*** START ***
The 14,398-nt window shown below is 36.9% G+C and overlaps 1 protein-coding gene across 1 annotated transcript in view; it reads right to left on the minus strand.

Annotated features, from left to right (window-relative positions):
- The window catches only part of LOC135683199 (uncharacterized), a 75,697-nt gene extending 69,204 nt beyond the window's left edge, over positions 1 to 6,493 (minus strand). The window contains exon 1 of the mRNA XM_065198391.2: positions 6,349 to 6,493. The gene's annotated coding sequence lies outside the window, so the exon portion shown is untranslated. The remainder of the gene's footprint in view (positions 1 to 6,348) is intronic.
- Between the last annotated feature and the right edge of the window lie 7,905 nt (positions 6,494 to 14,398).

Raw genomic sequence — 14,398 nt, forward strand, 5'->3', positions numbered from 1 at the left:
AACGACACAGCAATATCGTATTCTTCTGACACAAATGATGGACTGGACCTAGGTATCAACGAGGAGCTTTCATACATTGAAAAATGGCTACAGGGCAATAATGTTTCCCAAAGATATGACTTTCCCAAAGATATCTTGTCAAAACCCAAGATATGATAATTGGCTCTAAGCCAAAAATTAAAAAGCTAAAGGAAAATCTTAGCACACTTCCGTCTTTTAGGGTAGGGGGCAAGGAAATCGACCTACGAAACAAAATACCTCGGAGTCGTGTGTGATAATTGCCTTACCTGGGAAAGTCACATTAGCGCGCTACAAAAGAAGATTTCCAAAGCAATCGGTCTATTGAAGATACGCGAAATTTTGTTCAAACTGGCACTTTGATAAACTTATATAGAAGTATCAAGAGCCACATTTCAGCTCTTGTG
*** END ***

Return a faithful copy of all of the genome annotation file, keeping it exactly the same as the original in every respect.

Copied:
The 14,398-nt window shown below is 36.9% G+C and overlaps 1 protein-coding gene across 1 annotated transcript in view; it reads right to left on the minus strand.

Annotated features, from left to right (window-relative positions):
- The window catches only part of LOC135683199 (uncharacterized), a 75,697-nt gene extending 69,204 nt beyond the window's left edge, over positions 1 to 6,493 (minus strand). The window contains exon 1 of the mRNA XM_065198391.2: positions 6,349 to 6,493. The gene's annotated coding sequence lies outside the window, so the exon portion shown is untranslated. The remainder of the gene's footprint in view (positions 1 to 6,348) is intronic.
- Between the last annotated feature and the right edge of the window lie 7,905 nt (positions 6,494 to 14,398).

Raw genomic sequence — 14,398 nt, forward strand, 5'->3', positions numbered from 1 at the left:
AACGACACAGCAATATCGTATTCTTCTGACACAAATGATGGACTGGACCTAGGTATCAACGAGGAGCTTTCATACATTGAAAAATGGCTACAGGGCAATAATGTTTCCCAAAGATATGACTTTCCCAAAGATATCTTGTCAAAACCCAAGATATGATAATTGGCTCTAAGCCAAAAATTAAAAAGCTAAAGGAAAATCTTAGCACACTTCCGTCTTTTAGGGTAGGGGGCAAGGAAATCGACCTACGAAACAAAATACCTCGGAGTCGTGTGTGATAATTGCCTTACCTGGGAAAGTCACATTAGCGCGCTACAAAAGAAGATTTCCAAAGCAATCGGTCTATTGAAGATACGCGAAATTTTGTTCAAACTGGCACTTTGATAAACTTATATAGAAGTATCAAGAGCCACATTTCAGCTCTTGTG